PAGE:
Lords: Leader resigns – replaced by Lord Hill of Oareford

The Leader of the Conservative Party in the House of Lords since 1999, Thomas Galloway Dunlop du Roy de Blicquy Galbraith, the Lord Strathclyde, resigned today on the day the government had their mid-term review. A shame. Lord Strathclyde was a decent man who, it seemed to me, was a true House of Lords man to coin a phrase. Whatever his differences with the Leader of the Opposition in the Lords, Lady Royall of Blaisdon, I don’t think he should be held too much responsible for the break-down in communication and collegiality within the Usual Channels (the leaders and their whips); that blame spreads much further around the chamber and few of the whips/party leaders are innocent in that. There’s no question he did his best in a difficult job, and Downing Street gave him the benefit of the doubt so he could do what he felt was necessary – even if colleagues claim he felt isolated by Number 10. He resigned to pursue a career in business – apparently a recent decision, from just before Christmas. After 25 years on the front bench, perhaps that’s understandable. Of course, this is shortly before some on the Tory benches are going to get very uppity about gay marriage, boundary reform and doubtless more of its own procedural reform.

Seems Lord Strathclyde was getting very irritated by his Lib Dem colleagues in the Lords where the coalition has already broken down. It’s a testament to his skill that there have been only 59 defeats in the Lords – the previous government could have expected double that.

His replacement was Jonathan Hill, the Lord Hill of Oareford. Once a political secretary to John Major, he was parachuted in as a minister back in 2010 and seems like a good bloke. Of course, he did try to resign during the reshuffle – saying he was getting contradictory signals – but the prime minister wasn’t listening. So why take on a much bigger and unwieldy job? Is he a placeholder until someone else can take over? In that case, why not put Lord Howard of Rising, former Tory leader, straight in who was tipped to replace Strathclyde in the reshuffle? No, it seems more likely this is permanent. Of course, Lord Hill’s an amiable guy (definitely more so than Lord Howard) and he’s probably a better choice anyway. We have to wonder how much discretion Downing Street will give Lord Hill. Despite the fact Cameron and many peers have known him for twenty-odd years and he’s apparently quite the backroom operator, he doesn’t know his way around the Lords that Lord Strathclyde did and we have to wonder how well-attuned he is to the mood of the House.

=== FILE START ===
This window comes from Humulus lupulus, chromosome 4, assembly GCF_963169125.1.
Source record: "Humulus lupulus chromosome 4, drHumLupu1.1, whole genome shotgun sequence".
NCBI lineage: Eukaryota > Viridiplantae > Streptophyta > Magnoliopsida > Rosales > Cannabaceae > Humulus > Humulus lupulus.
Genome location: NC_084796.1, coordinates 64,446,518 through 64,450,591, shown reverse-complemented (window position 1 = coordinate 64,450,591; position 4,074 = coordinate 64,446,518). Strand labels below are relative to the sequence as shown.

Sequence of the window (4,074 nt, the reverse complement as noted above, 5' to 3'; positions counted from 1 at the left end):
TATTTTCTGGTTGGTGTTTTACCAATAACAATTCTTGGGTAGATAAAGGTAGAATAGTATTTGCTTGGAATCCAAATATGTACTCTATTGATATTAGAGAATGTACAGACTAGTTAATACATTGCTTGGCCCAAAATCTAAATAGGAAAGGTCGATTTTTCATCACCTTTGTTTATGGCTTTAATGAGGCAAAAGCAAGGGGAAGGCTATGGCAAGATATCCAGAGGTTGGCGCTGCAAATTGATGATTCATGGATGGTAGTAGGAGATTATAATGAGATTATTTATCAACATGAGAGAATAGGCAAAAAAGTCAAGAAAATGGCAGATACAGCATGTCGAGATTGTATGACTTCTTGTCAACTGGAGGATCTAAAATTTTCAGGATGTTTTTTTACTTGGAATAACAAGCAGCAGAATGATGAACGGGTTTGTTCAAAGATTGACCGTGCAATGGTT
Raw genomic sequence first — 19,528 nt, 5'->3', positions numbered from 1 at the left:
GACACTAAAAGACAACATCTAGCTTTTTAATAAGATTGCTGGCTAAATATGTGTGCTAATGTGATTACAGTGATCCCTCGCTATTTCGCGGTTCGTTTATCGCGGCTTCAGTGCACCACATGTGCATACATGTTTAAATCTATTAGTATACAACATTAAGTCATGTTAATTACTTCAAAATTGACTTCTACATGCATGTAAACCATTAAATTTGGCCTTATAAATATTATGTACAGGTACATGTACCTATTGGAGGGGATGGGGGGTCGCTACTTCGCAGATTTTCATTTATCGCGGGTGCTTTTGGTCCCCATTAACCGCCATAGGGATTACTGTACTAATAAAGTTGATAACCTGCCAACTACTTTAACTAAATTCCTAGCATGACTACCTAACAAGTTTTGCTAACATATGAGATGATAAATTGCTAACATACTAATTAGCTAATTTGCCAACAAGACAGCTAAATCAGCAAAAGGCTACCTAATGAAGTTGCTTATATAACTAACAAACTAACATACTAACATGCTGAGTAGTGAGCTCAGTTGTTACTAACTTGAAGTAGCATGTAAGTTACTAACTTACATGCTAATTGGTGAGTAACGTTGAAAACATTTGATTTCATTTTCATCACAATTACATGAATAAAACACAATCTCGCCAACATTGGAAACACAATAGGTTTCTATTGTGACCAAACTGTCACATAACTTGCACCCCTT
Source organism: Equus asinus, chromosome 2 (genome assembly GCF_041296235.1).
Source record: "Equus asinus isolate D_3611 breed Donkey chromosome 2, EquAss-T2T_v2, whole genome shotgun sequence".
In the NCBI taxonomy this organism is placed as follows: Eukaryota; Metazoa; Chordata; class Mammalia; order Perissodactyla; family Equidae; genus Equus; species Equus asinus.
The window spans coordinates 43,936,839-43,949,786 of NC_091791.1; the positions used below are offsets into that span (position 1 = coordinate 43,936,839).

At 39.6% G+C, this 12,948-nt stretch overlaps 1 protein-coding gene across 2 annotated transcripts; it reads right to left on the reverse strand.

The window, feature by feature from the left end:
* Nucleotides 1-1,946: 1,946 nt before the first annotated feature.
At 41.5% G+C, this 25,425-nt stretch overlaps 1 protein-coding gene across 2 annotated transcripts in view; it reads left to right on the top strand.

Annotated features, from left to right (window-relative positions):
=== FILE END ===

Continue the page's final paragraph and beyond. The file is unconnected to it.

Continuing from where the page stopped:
EDIT 2: A few little titbits:

“Friends in the tearoom say is was not uncommon to hear Lord Strathclyde refer unhappily to the “f—-ing Liberals”.

The red end of the Palace of Westminster is often terra incognita for MPs and hacks alike. People up there report that Lord Strathclyde was often left isolated as No 10 blithely expected him to force peers to back the Government, failing to recognise the near-impossibility of managing the unelected house or pay attention to the political realities of the place.”


“The PM made the most of the moment at cabinet, pausing for effect after saying: “I have an important announcement – one of us is leaving the cabinet today.” After letting the other ministers sweat for a second or two he announced that Lord Strathclyde was leaving the government and would be made a Companion of Honour.”


“[Cameron] trusted his judgment, acknowledging that Lord Strathclyde had forgotten more about the Other Place than he would ever know.”

“To imagine the House of Lords without Lord Strathclyde at the helm is a bit like imagining Manchester United without Sir Alex Ferguson.”

EDIT 3: See the House of Lords tribute to him here – as always, Lord McNally’s the most entertaining.

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